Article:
I probably don't need to admit this here, but I never finished DON QUIXOTE. I started it in high school, I think. I had a tattered paperback copy that I salvaged from the wreck of my grandfather's library. If I remember correctly, it was a scholarly translation with lots of footnotes that would have made sense if I knew anything about the Spanish language in the medieval period. And that may have been why I never finished.

It wasn't because I didn't love Don Quixote or Sancho Panza (I did), and it wasn't because I didn't enjoy their adventures (I think I did at the time). It was more that the richness of the language and the depth of the references were well beyond me --- the weakness was not in Cervantes but in my inability to perceive his genius.

I mention all this because THE CAVALIER IN THE YELLOW DOUBLET comes from the same literary tradition, and Cervantes himself appears (albeit offstage) as a minor character. It is the fifth book to feature Captain Alatriste, a 17th-century Spanish rogue in an era when roguery was as common as japery is today. Alatriste carries a sword and uses it well enough to stay alive in trying circumstances. Unlike Cervantes's Quixote in his self-titled tale, the Captain is no idealistic madman, and the trouble that he gets in is not generated from his own imaginings. But the story is told in much the same manner, complete with the same poetic flourishes and baroque trappings.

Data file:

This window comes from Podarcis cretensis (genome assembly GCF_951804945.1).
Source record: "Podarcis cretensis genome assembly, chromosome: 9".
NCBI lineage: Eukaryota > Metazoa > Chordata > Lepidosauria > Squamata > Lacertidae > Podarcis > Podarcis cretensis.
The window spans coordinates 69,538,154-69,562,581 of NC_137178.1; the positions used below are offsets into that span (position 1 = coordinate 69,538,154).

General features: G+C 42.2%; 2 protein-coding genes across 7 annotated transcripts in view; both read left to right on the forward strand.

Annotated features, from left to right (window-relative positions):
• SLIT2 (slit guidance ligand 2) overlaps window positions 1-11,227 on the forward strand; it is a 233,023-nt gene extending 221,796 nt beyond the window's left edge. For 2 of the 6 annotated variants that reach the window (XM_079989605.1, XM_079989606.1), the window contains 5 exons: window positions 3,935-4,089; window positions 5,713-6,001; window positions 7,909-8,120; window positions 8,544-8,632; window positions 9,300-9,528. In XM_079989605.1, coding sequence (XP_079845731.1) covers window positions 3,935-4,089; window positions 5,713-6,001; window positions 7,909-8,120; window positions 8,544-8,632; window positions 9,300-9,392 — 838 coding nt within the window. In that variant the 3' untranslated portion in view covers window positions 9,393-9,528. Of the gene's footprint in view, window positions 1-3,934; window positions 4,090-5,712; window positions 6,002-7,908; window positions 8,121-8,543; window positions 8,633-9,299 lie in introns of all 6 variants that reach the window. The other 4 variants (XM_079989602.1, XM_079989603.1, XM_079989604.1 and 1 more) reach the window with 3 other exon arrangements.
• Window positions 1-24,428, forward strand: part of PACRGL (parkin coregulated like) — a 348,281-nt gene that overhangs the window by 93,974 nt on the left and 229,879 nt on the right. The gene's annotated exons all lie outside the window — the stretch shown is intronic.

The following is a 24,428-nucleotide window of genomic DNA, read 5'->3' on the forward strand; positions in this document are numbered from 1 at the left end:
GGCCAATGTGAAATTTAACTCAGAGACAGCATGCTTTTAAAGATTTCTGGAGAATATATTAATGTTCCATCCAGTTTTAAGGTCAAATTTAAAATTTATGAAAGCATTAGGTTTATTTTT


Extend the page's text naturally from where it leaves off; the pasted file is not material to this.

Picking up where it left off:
And this is by no means a bad thing.
Read more ›
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1 of 1 people found the following review helpful By J. Avellanet VINE VOICE on October 4, 2009
Format: Hardcover Verified Purchase
From the title of this review, needless to say, if you were not a big fan of the slower paced Alatriste book that took place during the siege of Breda, I suspect you'll not be overly happy with this one. Significant stretches of description in the first half of the book finally give way to a tight, action paced story in the second half of the book.

There are a lot of reviewers with whom I agree so I will confine my comments to one thing that was continually distracting: the Inigo's ability to know what Alatriste was thinking at any given time in the story; the two are separated so much, I would have preferred more of a "Alatriste told me that at this time, as he was being dragged along by the ruffians, he thought of...." as opposed to "'I must find a way,' he thought." It was distracting and pulled me away from being immersed in the story.

Now, admittedly, it may be due to some discrepancies in the translation that what worked in Spanish was more cumbersome in English, and thus not the fault of Perez-Reverte, but readers should know that there are moments in the book where you will find yourself abruptly pulled away from the fictive reverie.

That aside, if you are enjoying the Alatriste series - and can't wait to buy/rent the Spanish "Alatriste" movie - this is a worthy fifth book in the series, and worth every penny.